There is a concept that I keep hearing that piqued my curiosity. It is the concept of toxic positivity. I have heard it discussed on Clubhouse. It has been the subject of posts as I scroll on Facebook and Instagram. What exactly is toxic positivity? Do I have it?
According to choosingtherapy.com, toxic positivity is the belief that everyone should be positive all the time, regardless of difficulties, tragedy, or hardship. Those who practice toxic positivity are often obsessed with positivity and “good vibes” and can come across as being dismissive of the expression of any other authentic emotions besides happiness.
Is it possible to be too positive? As I read the definition of toxic positivity, it does not sit well with me. Not everyone knows “the right” thing to say. We, humans, get it wrong sometimes. Our attempt to lift someone may do the opposite. I have received comfort and advice that did not comfort me at all. Here is a short sample of a few:
- God only gives you what you can handle.
- At least your child can: (almost anything added here is going to rub me wrong).
- You are so lucky you will never be an empty nester.
- Calm down.
- It takes a special person to care for a special child.
I can believe the person(s) meant to invalidate my feelings, or I can also choose to believe the intention was good, even if I did not receive it that way. We are always at choice.
Someone recently commented that my Instagram feed was too positive. The person did not accuse me of suffering from toxic positivity, but the comment got me curious about my positive outlook. Part of my outlook is nature, and part of it is nurture. My Mom used to say, “90% of people are well-meaning and good, but you will only hear about the 10% that are not.”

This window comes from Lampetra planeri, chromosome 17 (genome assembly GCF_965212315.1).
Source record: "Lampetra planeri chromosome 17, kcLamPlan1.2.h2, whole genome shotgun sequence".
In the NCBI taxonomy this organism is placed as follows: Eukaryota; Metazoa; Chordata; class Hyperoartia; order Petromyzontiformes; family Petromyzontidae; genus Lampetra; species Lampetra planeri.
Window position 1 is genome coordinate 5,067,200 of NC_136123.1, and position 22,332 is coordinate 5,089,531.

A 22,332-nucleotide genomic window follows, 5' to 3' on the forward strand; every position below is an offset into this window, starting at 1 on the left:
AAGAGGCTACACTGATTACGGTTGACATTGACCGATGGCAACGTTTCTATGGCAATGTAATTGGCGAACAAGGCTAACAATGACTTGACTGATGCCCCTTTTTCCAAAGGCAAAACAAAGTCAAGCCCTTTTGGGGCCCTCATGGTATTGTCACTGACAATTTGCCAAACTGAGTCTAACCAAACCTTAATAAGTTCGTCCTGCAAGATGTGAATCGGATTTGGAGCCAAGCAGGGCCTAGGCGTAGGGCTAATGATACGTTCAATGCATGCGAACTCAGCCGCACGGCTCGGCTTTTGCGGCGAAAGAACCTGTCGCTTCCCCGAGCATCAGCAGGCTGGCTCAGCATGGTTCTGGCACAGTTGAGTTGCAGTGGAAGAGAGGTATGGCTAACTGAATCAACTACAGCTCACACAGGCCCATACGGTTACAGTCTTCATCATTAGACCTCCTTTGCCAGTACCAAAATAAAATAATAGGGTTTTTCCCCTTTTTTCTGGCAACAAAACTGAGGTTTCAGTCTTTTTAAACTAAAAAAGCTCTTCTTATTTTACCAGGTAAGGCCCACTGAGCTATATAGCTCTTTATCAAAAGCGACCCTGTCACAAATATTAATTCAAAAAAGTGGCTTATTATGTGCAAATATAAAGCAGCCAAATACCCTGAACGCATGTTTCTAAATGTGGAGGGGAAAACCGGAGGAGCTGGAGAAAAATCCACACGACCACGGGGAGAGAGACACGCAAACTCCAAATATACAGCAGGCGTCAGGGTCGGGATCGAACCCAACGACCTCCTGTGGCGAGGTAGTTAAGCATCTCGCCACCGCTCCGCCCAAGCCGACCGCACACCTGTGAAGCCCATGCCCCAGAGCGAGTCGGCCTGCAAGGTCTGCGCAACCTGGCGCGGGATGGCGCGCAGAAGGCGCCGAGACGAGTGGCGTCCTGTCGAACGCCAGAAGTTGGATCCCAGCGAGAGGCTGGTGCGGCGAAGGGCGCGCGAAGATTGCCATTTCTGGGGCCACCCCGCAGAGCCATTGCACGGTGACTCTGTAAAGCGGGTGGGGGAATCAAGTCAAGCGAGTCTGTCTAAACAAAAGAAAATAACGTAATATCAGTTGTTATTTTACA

I was raised to look for the silver lining AND that my feelings were valid. I am not obsessed with positivity at the expense of authentic emotion. I believe emotions should be honored. Grief, anger, sadness are just as valuable and needed as happiness, joy, and peace. Life is a beautiful mix of emotions. Both positive and negative.
When I was sixteen, my Dad died suddenly of a heart attack. There was grief and sadness in my loss. Over 30 years later, I still grieve the loss. I am sad that he did not get to walk me down the aisle when I got married. I get angry that he was there when my oldest nephews were born but never got to hold my kids. Those are the negative and horrible things about my dad dying. I still feel pain over the loss. However, the hurt and pain are only part of the story.
After my Dad passed, my Mom married a wonderful man that loved and supported her. My Dad was a great father, but he was not a good husband. He did not love and cherish my Mom the way my Stepdad did. Todd was there for me when my Dad passed. He listened to me and comforted me in the months that followed. We may not have ended up together if my circumstances were different. Good things come out of bad experiences and bad out of good. Nothing is all black and white.
I have encountered people that can never see the positive in any situation. The energy it takes to be negative seems daunting to me. In a recent interview I saw with Dolly Parton she said, “It takes just as much work to be negative as it does to be positive, so I choose to be positive.” Amen Dolly!
I think defining someone as having toxic positivity may be up to a therapist or psychiatrist. This coach certainly is not going to label herself with toxic positivity. Others may give me the title. What others think about my outlook on life is none of my business. I will keep believing most people have good intentions and that there is usually a silver lining in any situation if you look for it.